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A miscarriage

is the loss of a fetus within the first 20 weeks of pregnancy. A miscarriage may also be called a spontaneous abortion or an early pregnancy loss.

Signs and symptoms of a miscarriage:

You may not have symptoms of a miscarriage, or you may have any of the following:

  • Vaginal spotting or heavy bleeding
  • Pain or cramping in your abdomen or lower back
  • Discharge of bloody fluid, tissue, or blood clots from your vagina
  • Nausea or vomiting
  • Dizziness

Seek care immediately if:

  • You have foul-smelling drainage or pus coming from your vagina.
  • You have heavy vaginal bleeding and soak 1 pad or more in an hour.
  • You have severe abdominal pain.
  • You feel like your heart is beating faster than normal.
  • You feel extremely weak or dizzy.

Contact your healthcare provider if:

  • You have a fever greater than 100.4°F or chills.
  • You have extreme sadness, grief, or feel unable to cope with what has happened.
  • You have questions or concerns about your condition or care.


for a miscarriage may include medicine or surgery to help pass tissue from your uterus, control bleeding, or prevent infection.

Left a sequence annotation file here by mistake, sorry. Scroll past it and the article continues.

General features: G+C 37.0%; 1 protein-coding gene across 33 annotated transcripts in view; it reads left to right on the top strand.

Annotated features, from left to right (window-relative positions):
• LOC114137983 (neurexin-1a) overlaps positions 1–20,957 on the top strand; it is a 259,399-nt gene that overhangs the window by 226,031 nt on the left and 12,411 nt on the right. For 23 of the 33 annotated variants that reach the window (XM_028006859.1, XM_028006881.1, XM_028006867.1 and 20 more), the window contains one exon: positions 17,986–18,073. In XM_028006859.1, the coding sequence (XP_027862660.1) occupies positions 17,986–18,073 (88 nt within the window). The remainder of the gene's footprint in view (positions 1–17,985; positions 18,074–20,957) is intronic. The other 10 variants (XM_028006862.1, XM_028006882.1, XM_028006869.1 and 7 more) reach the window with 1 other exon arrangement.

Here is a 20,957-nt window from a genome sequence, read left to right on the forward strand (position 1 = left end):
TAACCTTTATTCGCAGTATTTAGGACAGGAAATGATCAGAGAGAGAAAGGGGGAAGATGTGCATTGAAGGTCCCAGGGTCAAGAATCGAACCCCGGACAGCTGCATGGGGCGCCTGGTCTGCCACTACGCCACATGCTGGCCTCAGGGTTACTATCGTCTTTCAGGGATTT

• Do not put anything in your vagina for 2 weeks or as directed. Do not use tampons, douche, or have sex. These actions can cause infection and pain.
  • Use sanitary pads as needed. You may have light bleeding or spotting for 2 weeks.
  • Do not take a bath or go swimming for 2 weeks or as directed. These actions may increase your risk for an infection. Take showers only.
  • Rest as needed. Slowly start to do more each day. Return to your daily activities as directed.
  • Talk to your healthcare provider about birth control. If you would like to prevent another pregnancy, ask your healthcare provider which type of birth control is best for you.
  • Join a support group or therapy to help you cope. A miscarriage may be very difficult for you, your partner, and other members of your family. There is no right way to feel after a miscarriage. You may feel overwhelming grief or other emotions. It may be helpful to talk to a friend, family member, or counselor about your feelings. You may worry that you could have another miscarriage. Talk to your healthcare provider about your concerns. He may be able to help you reduce the risk for another miscarriage. He may also help you find ways to cope with grief.

For more information:

  • The American College of Obstetricians and Gynecologists
    P.O. Box 70620
    Washington , DC 20024-9998
    Phone: 1- 202 - 638-5577
    Phone: 1- 800 - 673-8444
    Web Address:
  • March of Dimes Birth Defects Foundation
    1275 Mamaroneck Avenue
    White Plains , NY 10605
    Web Address:

Follow up with your healthcare provider as directed:

You may need to see your healthcare provider for blood tests or an ultrasound. Write down your questions so you remember to ask them during your visits.

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The above information is an educational aid only. It is not intended as medical advice for individual conditions or treatments. Talk to your doctor, nurse or pharmacist before following any medical regimen to see if it is safe and effective for you.